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feeling letters
 
    Feeling letters are a method, created by John Gray, that help us to process our feelings. They are also a way of filling up our "love tanks" (giving yourself love) and connecting to our true self, which is naturally joyful, loving, confident and peaceful. People have all kinds of misunderstandings and mistrust of their emotions. Often we think that letting go of our feelings means not feeling them. This is actually suppression of feelings and desires.  Desires and feelings go hand in hand, you can't have one without the other. In order to let go of our emotions, it is necessary to feel them. Letting go of emotions increases trust, feeling emotions increases caring, and the two together create passion. By staying in touch with your emotions, both negative and positive, your desires are strong, powerful, and alive.
 
    One misunderstanding is that we should always be positive. This is not possible, and if we attempt to always be positive, we will suppress our negative emotions, which weakens our power to get what we want. On the other hand, positive emotions are characteristics of our true nature. We are naturally joyful, loving, confident and peaceful. And yet we need love to feel these emotions. We naturally move back and forth between the positive and negative emotions, it's just the way it works. Life is full of challenges that often prevent us from getting what we want at the time we want it. Negative emotions are inevitable. To quote John Gray, "if you want a life free of negative emotions, visit a graveyard and rest in peace!"
 
    Feeling letters have a general format, which allows you to process your emotions. First, you imagine writing a letter to someone in your life who you want to know how you feel (you don't need to send this to that person, this is for your healing, though it's always a good idea to let that person know how you feel, if you believe they are open to hearing it, after you have resolved the feelings, and you can come from a more loving perspective). In this letter, you express your ,negative feelings and the desire linked with them.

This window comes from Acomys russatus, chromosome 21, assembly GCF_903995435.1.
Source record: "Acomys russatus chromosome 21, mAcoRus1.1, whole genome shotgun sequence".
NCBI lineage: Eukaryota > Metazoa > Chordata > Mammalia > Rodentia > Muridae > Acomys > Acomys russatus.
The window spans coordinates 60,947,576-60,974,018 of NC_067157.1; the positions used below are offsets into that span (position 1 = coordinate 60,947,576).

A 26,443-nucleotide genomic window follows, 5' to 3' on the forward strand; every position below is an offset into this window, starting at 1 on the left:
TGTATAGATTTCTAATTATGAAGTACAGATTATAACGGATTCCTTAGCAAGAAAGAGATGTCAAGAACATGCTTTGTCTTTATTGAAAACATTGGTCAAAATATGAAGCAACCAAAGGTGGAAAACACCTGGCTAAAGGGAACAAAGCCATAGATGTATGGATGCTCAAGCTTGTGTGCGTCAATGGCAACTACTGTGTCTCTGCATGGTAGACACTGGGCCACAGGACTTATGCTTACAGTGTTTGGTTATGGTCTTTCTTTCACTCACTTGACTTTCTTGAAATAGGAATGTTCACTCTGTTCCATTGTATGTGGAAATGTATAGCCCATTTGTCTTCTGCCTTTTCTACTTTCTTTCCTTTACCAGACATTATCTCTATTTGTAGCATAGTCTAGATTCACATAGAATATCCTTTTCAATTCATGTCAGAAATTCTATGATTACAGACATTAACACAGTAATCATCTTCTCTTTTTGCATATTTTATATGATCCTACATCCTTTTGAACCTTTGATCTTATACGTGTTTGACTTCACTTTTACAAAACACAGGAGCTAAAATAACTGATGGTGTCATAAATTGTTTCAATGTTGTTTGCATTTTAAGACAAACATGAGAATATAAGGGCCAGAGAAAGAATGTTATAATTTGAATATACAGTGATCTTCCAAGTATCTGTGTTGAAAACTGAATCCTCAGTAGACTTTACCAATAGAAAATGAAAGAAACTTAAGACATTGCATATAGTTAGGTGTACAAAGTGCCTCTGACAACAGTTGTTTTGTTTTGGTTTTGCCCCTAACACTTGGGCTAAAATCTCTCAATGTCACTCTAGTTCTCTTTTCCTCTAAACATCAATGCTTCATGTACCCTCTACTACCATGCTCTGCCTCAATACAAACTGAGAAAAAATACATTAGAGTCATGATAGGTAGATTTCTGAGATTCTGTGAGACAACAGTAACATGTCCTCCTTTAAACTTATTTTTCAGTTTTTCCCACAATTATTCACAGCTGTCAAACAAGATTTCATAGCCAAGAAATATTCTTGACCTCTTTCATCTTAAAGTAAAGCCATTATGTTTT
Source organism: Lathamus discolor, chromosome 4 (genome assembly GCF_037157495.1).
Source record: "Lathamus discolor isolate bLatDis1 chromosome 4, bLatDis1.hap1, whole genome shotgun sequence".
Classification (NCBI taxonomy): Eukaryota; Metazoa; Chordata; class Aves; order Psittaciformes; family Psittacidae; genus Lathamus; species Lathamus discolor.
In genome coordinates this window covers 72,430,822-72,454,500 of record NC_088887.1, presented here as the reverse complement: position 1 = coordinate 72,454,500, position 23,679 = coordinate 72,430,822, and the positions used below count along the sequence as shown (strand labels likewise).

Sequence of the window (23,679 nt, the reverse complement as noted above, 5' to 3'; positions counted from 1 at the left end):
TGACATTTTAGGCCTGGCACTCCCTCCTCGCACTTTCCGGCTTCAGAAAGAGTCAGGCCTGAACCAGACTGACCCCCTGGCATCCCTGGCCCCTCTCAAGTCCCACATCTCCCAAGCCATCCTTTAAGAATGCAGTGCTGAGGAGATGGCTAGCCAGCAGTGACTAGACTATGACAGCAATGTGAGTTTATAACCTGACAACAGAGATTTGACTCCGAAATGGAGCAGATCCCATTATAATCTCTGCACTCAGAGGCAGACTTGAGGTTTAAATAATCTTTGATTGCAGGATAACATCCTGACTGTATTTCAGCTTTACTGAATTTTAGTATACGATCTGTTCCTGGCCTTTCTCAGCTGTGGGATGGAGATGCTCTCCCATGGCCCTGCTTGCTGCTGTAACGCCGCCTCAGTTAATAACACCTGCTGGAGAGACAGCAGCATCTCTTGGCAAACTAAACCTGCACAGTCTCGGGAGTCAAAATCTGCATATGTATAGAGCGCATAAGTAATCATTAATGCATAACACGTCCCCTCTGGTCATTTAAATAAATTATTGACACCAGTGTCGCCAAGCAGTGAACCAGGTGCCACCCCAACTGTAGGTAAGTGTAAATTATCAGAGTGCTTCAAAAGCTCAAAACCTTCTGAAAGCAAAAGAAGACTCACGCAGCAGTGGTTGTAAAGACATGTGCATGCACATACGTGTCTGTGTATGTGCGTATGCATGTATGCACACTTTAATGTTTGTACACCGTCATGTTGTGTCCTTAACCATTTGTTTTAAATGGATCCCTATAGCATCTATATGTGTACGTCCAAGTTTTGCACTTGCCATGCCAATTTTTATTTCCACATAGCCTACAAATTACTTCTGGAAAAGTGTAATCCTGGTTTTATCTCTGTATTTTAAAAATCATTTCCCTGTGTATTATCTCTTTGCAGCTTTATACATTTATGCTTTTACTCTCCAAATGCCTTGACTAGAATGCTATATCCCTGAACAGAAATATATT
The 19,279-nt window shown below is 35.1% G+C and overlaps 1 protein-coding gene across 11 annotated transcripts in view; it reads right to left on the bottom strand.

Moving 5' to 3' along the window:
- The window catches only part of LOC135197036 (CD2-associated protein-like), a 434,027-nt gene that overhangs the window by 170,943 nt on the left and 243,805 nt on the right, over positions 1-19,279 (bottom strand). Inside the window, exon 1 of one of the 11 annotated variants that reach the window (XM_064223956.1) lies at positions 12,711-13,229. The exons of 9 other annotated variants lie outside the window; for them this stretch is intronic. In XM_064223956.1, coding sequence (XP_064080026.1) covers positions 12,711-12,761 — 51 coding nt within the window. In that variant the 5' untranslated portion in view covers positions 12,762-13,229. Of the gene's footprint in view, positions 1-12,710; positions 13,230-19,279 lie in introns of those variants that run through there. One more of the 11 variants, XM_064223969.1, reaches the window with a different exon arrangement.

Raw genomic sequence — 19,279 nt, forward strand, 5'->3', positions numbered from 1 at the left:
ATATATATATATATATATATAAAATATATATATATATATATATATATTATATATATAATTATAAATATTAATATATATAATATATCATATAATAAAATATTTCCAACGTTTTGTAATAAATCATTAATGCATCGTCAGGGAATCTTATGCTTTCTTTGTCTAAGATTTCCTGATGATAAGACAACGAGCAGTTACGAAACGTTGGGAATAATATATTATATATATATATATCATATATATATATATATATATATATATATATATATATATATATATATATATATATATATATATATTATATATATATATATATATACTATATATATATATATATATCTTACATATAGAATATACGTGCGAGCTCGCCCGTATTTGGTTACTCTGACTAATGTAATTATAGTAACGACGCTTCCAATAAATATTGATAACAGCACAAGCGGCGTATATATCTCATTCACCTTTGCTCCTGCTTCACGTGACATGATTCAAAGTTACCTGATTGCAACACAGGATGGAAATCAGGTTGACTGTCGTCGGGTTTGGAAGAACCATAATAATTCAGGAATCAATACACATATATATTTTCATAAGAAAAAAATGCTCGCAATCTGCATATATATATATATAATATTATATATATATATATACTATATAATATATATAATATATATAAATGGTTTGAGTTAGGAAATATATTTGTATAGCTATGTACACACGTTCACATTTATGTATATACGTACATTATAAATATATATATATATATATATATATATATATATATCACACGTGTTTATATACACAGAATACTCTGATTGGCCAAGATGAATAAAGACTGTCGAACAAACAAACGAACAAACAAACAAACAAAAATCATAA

Next, write a response letter, imagining that person saying the loving things you want to hear.  This could include an apology, asking for forgiveness, making promises to give you what you need. Also, this person would recognize the positive things you deserve. It's ok, if in real life, that person would never say those things. They may not be capable of giving you the love you need, or they may not be alive to give you that love. You can't begin to imagine how effective this is until you try it. With practice, you become very good at it. Your imagination is very powerful.
 
                                                                                                            Then, write a connection letter, in which you may express forgiveness, love, confidence and gratitude (among other things). This helps you to connect to your true self. Of course, you want to feel all the feelings, don't just give them lip service. This is for your healing, not to convey a less than genuine message to someone, because you think it's what they want to hear. Shedding tears is a normal part of the process. However, sharing your feelings from a more resolved, loving place with someone who is able to hear what you are saying is always a good idea. The key is can they hear it from a loving place or will they get defensive.
 
     For the details on feeling letters, and how to write them, check out John Gray's books, either " What you feel, you can heal", or "How to get what you want, and want what you have".